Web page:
Former Texas state senator Wendy Davis has continued her campaign to remain relevant. She announced on Monday her candidacy for the U.S. House of Representatives and challenge Republican Rep. Chip Roy.

Davis shot into the national limelight a few years ago when she filibustered for 13 hours against a pro-life measure in the Texas senate. She tried to capitalize on this fame in a run for Texas governor but ultimately failed.

Davis released a video to promote her bid for Congress. It has the usual rhetoric in a candidate’s announcement video. Davis had a troubled childhood filled with poverty, raised by a single mother, and became a young single mother to her first daughter. Despite this, she worked her way to attend Texas Christian University and Harvard Law School.

However, as The Houston Chronicle pointed out, Davis used the same information that caused problems during her gubernatorial campaign. In 2014, during the race, “many news outlets reported on certain inaccuracies — such as her age when she first divorced and how she paid for law school — in the details of her retellings that was prime bait for her opponents on the right.”

Those problems could explain why while Davis mentioned her childhood, she made “her ability to bring people together” the focal point of the video:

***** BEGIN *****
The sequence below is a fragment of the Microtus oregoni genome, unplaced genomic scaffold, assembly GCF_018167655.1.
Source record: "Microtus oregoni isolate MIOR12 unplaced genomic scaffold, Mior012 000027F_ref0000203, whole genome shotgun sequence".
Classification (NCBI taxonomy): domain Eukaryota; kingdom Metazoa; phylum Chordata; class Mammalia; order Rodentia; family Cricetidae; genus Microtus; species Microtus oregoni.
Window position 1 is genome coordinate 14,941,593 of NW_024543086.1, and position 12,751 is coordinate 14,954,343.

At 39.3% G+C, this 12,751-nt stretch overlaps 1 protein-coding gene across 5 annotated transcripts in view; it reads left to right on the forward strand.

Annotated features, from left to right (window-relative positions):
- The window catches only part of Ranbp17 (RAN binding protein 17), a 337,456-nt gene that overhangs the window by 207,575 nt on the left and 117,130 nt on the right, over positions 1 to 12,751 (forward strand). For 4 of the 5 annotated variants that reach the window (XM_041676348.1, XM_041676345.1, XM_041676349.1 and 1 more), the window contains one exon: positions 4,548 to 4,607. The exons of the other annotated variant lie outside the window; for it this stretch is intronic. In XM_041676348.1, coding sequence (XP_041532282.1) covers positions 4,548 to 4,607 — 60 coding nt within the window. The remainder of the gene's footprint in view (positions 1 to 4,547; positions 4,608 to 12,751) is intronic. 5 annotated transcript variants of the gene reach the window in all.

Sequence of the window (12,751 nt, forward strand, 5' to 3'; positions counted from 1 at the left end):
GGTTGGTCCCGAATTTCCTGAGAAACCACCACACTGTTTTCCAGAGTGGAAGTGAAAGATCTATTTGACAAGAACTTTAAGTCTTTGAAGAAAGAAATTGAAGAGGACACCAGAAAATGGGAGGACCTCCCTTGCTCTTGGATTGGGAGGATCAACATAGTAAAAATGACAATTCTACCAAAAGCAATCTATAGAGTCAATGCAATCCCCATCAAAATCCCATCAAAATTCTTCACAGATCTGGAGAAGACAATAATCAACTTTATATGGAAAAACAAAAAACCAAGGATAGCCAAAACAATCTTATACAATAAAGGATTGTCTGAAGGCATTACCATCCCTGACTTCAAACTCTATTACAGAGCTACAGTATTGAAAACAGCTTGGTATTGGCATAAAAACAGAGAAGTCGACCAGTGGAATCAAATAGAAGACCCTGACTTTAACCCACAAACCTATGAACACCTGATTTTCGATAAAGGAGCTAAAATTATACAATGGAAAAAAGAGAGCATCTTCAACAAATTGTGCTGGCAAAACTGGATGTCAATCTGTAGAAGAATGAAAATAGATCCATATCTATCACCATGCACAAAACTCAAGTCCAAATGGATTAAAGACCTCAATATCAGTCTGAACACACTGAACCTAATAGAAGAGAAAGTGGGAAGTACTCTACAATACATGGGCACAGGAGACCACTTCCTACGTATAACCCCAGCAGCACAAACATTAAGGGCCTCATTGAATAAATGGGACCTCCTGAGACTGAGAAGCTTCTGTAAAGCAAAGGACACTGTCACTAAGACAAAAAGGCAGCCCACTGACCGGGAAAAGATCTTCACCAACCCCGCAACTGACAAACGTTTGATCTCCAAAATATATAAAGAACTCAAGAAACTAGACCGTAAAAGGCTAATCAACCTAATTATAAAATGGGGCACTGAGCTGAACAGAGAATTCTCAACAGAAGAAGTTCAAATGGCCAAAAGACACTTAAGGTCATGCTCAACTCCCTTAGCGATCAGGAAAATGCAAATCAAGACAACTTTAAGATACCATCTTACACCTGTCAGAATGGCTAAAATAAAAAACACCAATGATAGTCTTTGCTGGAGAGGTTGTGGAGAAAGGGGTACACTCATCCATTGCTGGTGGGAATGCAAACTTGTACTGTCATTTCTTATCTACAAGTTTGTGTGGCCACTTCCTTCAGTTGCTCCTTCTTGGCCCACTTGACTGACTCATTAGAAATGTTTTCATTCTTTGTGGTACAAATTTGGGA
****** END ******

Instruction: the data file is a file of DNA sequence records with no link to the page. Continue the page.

“All of those things brought me here,” Davis said in the video, which was interspliced with clips from her filibuster speech and other appearances in public and on television since. “But is life really about our circumstances and what we make of them or is it about the people we touch along the way and the courage we gain from each other?”

While Davis failed in the governor race, she may succeed in her attempt to oust Roy if she wins the primary. The Texas 21st District encompasses “the south and southwest aides” of Austin and into “San Antonio’s northern neighborhoods” among other parts.

Former Republican Rep. Lamar Smith easily won the district during his time, but the tides recently began to shift. Failed Democrat presidential candidate “Hillary Clinton outperformed Barack Obama’s previous margins” in 2016. Roy only won the district by three points in 2018 against Democrat Joseph Kosper.

Analyst groups still list the district as “Likely Republicans.”

Before Davis can get to Roy, she must win the Democratic primary:

Davis isn’t alone in seeking to challenge Roy. Llano County Democratic Chairwoman Jennie Lou Leeder and educator Bruce Boville are among Democratic candidates who have filed Federal Election Commission finance reports. But there is little doubt that Davis will have the backing of important state and national Democrats. On Tuesday, nearly every member of House Democratic leadership and nine members of the Texas delegation will host a reception in Washington, D.C. for the newly announced candidate.

 
 
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